I do have a forthcoming collaboration with ARtroniks, which will be released on MindStep very soon. I can’t say too much about that at the moment, but watch out for that…
What’s the bass music scene like in your hometown of East Flanders? What’s the scene like in Belgium as a whole? The glory days are a bit behind us for the moment. A few years back, there was a dubstep party every weekend. The biggest one being Untitled! of course, but they haven’t been throwing parties lately. I miss those parties. The hype is over so people are moving to other genres; but I think there might be a revival coming – dub/reggae dubstep is growing.
In my hometown, there’s not much going on when it comes to parties. I go to the bigger cities like Ghent, Antwerp or Brussels if I want to enjoy some good music. Overall there’s a good bass music scene in Belgium. A lot of quality producers making DnB, dub, dubstep… There are enough talented producers but we need more parties and better venues with a better sound systems. That’s something we need to work on in the future!
There’s recently been a bit of an announcement with labels, with a big distributor no longer distributing vinyl on a P&D basis. How do you think this is going to effect labels – and ultimately dubstep itself? I think it’s a pity that the distributors don’t want to invest in vinyl anymore. I know a lot of people that rather play vinyl then just any MP3 on a CD, there’s still a market for vinyl. If you want dub music, you can’t find the tracks on digital music stores; they only release it on vinyl. Nowadays it’s a big investment if you want to press vinyl and most labels don’t take the risk of losing a lot of money on it, only distributing digitally.
I fully understand that you don’t want the risk anymore, you can’t predict if it’s going to sell good or not. I buy a lot of my stuff digitally too so I don’t mind the digital format, we live in a digital world now. In general I think dubstep and labels will not really be affected by the decline of vinyl. You can release good music digitally and it will sell too, if you love music, you buy music, no matter which format it is. And vinyl is still alive – I’m working on two vinyl release as we speak!
There seems to be an interesting split with dubstep producers at the moment, either moving from dubstep to dub/ reggae or techno/ house. Why do you think that is? For me, I got a bit bored with the deep dungeon sounds. Every track was kind of sounding the same after a while. Others producers probably thought the same thing and started moving on. There’s still decent deep dubstep being made but I want music to have more melodies. In reggae/dub it’s all about the melodies and since dubstep and dub are in the same bpm range, it’s natural for me to make dubby dubstep. When dubstep started in the early days, almost every track was reggae influenced so actually we’re going back to the old days – which I like! That’s the main reason for me to produce those vibes. Same can be said for the techno/house movement, it’s also in the same bpm range. I’m not a big fan of the genre but I understand why people moved to techno/house as well. To keep producing interesting music, you need to widen your spectrum and that’s what’s happening now.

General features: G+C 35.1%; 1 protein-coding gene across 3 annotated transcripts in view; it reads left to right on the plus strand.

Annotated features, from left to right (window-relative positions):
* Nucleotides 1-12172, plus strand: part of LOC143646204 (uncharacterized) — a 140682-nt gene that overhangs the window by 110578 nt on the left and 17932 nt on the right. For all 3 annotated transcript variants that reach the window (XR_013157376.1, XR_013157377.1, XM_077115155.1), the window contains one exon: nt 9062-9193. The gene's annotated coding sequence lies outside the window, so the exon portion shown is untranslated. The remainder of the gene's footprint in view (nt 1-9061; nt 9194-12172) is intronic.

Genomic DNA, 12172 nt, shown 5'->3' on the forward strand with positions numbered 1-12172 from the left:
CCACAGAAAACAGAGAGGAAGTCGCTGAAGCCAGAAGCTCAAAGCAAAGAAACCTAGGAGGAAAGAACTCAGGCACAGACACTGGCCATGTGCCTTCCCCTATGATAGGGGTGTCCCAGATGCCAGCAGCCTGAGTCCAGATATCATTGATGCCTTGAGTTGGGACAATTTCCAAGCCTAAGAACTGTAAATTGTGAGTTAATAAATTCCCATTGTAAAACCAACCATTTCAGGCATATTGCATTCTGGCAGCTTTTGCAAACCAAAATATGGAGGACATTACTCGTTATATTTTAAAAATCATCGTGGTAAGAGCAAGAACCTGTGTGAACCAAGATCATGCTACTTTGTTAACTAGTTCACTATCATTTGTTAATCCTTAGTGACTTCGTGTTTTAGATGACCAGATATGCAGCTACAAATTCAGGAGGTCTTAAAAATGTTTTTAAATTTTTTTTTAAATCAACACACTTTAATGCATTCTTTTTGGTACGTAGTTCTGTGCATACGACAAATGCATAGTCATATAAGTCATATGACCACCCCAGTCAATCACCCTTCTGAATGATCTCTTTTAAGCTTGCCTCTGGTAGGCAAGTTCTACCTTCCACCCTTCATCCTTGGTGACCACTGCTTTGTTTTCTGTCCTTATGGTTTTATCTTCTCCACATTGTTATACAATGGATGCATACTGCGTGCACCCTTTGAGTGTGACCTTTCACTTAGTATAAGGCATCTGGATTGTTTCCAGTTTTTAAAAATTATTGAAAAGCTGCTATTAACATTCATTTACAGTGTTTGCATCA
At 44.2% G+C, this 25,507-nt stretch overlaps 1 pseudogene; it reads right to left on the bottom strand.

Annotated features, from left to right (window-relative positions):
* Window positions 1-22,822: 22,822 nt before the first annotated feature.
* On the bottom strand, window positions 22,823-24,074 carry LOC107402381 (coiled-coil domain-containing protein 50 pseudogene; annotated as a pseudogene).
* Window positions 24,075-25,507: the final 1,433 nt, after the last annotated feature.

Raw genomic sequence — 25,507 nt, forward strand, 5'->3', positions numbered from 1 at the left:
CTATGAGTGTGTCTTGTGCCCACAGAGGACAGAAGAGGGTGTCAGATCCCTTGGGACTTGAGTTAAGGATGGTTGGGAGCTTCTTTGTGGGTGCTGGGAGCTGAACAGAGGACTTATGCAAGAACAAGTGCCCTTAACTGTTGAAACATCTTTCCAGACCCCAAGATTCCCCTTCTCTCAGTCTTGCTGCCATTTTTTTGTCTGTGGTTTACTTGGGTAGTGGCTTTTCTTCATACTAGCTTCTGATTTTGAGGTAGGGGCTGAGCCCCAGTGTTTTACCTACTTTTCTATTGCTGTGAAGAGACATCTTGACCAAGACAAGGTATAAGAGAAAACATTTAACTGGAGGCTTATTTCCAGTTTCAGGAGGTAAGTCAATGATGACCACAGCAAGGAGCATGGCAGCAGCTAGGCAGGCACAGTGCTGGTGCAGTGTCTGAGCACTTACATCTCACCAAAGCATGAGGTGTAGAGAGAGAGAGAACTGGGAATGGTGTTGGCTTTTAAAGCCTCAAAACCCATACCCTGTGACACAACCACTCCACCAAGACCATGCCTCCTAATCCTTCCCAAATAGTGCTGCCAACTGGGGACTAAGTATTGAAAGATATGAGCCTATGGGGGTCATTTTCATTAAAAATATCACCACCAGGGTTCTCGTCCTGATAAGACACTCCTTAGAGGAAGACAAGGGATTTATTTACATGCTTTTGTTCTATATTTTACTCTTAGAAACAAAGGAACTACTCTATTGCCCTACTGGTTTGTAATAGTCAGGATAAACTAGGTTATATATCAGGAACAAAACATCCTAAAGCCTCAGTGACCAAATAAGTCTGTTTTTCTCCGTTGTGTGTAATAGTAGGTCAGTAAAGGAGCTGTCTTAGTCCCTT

Any final words or shoutouts? Shouts to all the people that support my music in any way. Crises, Syte, Squarewave, ARtroniks, Subreachers, The Illuminated, TMSV, J.Robinson, RDG, Dj Madd, the whole MindStep Music family, New World Audio crew, Cubiculo Records, Dubbing Sun, BunZer0, Black Pearl Soundsystem, Captain Morgan (for all the great adventures)… Sorry if I forgot anyone, too many people helping to spread my music so thanks to you all!
Jeroen’s kindly us a FKOF free download to celebrate the feature with. The Cause is a wicked combination of the producer’s two loves, dub and dubstep. Enjoy!
The FKOF review:
“A big growl announces the arrival of Digid’s The Cause, luring the listener into a raucous drop. The production’s kept to time by a snappy percussive element that feels ordnance ticking towards detonation. The rolling dubby sub-bass overwhelms the chest, working simultaneously from head-to-toe with the high end melody.
“With resonating mid-ranges filling up the space, Digid creates a short fuse that feels like an impending explosion. As the track reaches its peak, you may quickly realise that Digid and Mindstep Music are a force to to be reckoned with. We’re honoured to once again be working with the imprint, even more so to be adding Digid to the FKOF fam!”